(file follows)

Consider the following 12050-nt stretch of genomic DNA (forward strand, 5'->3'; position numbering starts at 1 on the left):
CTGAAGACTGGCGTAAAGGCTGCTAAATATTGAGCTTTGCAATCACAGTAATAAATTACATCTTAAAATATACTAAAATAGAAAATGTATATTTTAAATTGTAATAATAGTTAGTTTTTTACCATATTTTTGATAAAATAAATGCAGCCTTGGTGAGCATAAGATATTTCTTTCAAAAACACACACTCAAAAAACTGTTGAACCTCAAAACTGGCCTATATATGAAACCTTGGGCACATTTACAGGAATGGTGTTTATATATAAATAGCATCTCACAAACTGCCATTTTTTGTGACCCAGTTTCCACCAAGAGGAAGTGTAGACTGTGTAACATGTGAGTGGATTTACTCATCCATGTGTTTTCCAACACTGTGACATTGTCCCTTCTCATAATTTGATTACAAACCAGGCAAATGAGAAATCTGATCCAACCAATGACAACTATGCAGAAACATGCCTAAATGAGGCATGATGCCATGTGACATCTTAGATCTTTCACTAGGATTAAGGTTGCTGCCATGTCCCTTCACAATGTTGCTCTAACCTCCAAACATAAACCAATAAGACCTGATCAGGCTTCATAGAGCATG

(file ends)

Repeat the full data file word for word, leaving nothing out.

Consider the following 12050-nt stretch of genomic DNA (forward strand, 5'->3'; position numbering starts at 1 on the left):
CTGAAGACTGGCGTAAAGGCTGCTAAATATTGAGCTTTGCAATCACAGTAATAAATTACATCTTAAAATATACTAAAATAGAAAATGTATATTTTAAATTGTAATAATAGTTAGTTTTTTACCATATTTTTGATAAAATAAATGCAGCCTTGGTGAGCATAAGATATTTCTTTCAAAAACACACACTCAAAAAACTGTTGAACCTCAAAACTGGCCTATATATGAAACCTTGGGCACATTTACAGGAATGGTGTTTATATATAAATAGCATCTCACAAACTGCCATTTTTTGTGACCCAGTTTCCACCAAGAGGAAGTGTAGACTGTGTAACATGTGAGTGGATTTACTCATCCATGTGTTTTCCAACACTGTGACATTGTCCCTTCTCATAATTTGATTACAAACCAGGCAAATGAGAAATCTGATCCAACCAATGACAACTATGCAGAAACATGCCTAAATGAGGCATGATGCCATGTGACATCTTAGATCTTTCACTAGGATTAAGGTTGCTGCCATGTCCCTTCACAATGTTGCTCTAACCTCCAAACATAAACCAATAAGACCTGATCAGGCTTCATAGAGCATG